How To Sponsor a Caregiver In the USA
Many people find themselves in need of a caregiver, whether for themselves, their children, a parent, or a disabled relative. Meanwhile, in addition to the challenges of managing childcare when many families have both parents working, AARP reports an impending shortage of family caregivers, in a country where a significant portion of the population is approaching old age.
AARP states that “the supply of family caregivers is unlikely to keep pace with future demand,” with the ratio of caregivers 45-64 to individuals in the “high-risk years of 80-plus” predicted to rise to 4 to 1 in 2030. As a result, more people are expected to require institutional care rather than care by family members.
If you are considering looking outside the United States for possible caregiver options, you can go about sponsoring a caregiver in a few different ways. Each visa option comes with advantages and disadvantages, but once you know the requirements, you will be better able to determine which is likely to work for your family. Here are two of the standard visas used to sponsor a caregiver.
J-1 Visa for Caregivers
This visa is helpful if you don’t have a particular foreign caregiver you would like to employ. With this visa, a family finds a caregiver through the Au Pair program.
According to the website for The U.S. Department of State’s Exchange Visitor Program, the program pairs program participants with a host family. The program participant works as an Au Pair for the household while studying abroad, providing “reliable and responsible childcare,” while the host shows the au pair “everyday life with an American family.”
The family does not sponsor the Au Pair directly. Instead, program sponsors are tasked with screening and selecting both the host family and the Au Pair. In addition to other duties, the sponsor provides the Au Pair with training in child development.
Au Pairs must be secondary school graduates (or the equivalent) 18-26 years old who can speak English. They must be interviewed in person in English by an “organizational representative” (who will provide a report to the host family) and pass a background investigation. They are expected to both study and work while in the United States. Au Pairs stay for 12 months, with the option to extend the visit by another six, nine, or 12 months.
Host families must be U.S. citizens or legal permanent residents who speak English fluently. In return for the assistance of the Au Pair offers, the family must provide a private room and board, a weekly stipend, and up to $500 toward the Au Pair’s required academic work, as well as facilitate the requirement that the Au Pair is enrolled at and attend an accredited post-secondary institution. The program has specific requirements regarding minimum time off for the Au Pair and requires that the family include the Au Pair in “family meals, outings, holidays, and other events” whenever it is possible to do so.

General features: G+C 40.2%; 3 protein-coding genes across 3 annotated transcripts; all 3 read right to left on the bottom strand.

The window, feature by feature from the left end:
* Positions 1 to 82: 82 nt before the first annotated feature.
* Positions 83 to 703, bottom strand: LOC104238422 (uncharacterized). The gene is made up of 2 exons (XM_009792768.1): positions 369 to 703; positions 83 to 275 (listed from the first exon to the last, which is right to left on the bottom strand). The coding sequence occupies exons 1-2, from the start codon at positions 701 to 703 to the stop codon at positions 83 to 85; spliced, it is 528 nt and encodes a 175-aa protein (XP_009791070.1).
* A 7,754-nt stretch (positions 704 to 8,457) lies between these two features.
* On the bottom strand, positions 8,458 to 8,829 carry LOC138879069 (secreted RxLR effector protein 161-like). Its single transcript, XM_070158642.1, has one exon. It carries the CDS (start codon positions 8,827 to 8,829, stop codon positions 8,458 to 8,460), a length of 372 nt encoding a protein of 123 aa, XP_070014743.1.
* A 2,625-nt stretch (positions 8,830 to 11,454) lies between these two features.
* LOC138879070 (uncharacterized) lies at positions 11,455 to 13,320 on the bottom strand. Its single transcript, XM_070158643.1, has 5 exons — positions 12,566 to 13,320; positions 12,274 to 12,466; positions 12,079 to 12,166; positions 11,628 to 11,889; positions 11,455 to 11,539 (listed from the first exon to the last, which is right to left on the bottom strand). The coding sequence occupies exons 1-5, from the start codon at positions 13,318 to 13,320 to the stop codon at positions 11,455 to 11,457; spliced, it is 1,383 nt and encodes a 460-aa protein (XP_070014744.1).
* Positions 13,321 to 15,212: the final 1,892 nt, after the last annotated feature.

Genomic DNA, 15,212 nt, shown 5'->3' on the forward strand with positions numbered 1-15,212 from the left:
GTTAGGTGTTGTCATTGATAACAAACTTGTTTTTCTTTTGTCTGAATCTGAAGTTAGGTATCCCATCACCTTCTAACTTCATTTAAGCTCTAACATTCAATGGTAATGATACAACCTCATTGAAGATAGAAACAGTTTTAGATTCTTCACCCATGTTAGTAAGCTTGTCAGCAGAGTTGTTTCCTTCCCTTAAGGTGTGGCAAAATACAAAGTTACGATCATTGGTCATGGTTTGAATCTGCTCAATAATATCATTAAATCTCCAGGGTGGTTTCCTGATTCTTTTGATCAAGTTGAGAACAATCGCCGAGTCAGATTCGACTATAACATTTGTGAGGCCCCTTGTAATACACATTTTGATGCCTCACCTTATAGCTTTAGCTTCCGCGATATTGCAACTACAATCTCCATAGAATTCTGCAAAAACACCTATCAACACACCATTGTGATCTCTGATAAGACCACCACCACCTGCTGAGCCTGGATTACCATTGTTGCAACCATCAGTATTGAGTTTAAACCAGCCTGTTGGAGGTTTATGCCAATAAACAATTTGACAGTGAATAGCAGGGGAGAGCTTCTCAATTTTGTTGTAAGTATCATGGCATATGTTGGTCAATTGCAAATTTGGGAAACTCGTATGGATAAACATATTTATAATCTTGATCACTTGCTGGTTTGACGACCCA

H-2B Visa for Caregivers
This visa allows a family to sponsor a particular caregiver themselves, though the process is more complicated. As U.S. Citizenship and Immigration Services (USCIS) explains, the visa allows individual employers to hire foreign nationals to fill temporary nonagricultural jobs. In this case, the family sponsoring a caregiver would need to prove that there are not enough U.S. workers who can do the work and that hiring an employee through the H-2B program will not “adversely affect the wages and working conditions of similarly employed U.S. workers. The family must also show that their need for the caregiver’s services or labor is temporary as well as provide a valid temporary labor certification from the U.S. Department of Labor (DOL).
USCIS states that there are three major steps to the process:
- The petitioner (in this case, the family sponsoring the caregiver) submits a temporary labor certification application to DOL.
- The applicant submits Form l-129 to USCIS.
- Prospective workers outside the U.S. apply for a visa (or admission to the United States in H-2B classification with CBP in cases where a permit is not required).
There is an annual cap of 66,000 H-2B visas (H-2B workers “identified as ‘returning employees” are exempt). It is also important to check whether the caregiver you wish to employ is from a country on the H-2B Eligible Countries List.
Taxes and Witholding
When you have a live-in caregiver in your house, you’re officially an employer. If your new employee wants you to withhold income tax, you can, but it’s not mandatory. You must take out Social Security and Medicare if you pay him — as of 2014 — $1,900 or more. The total tax is 15.3 percent of wages, with you and your employee each paying half the amount. You may also have to take out for unemployment insurance. IRS Publication 926 provides full instructions for household employers.
If your live-in caregiver is watching over a child under 13, or a spouse or dependent who can’t care for herself, you may qualify for a tax credit. The Child and Dependent Care credit is available if you need the caregiver’s services to work or job-hunt. If you’re married, both you and your spouse must need the service for those reasons. The largest possible credit is based on up to $3,000 worth of expenses if the caregiver watches one person or up to $6,000 for two or more. You multiply this dollar amount by a certain percentage based on our own income — between 20 and 35 percent — to calculate the actual credit.
We Can Help With Caregiver Sponsorship
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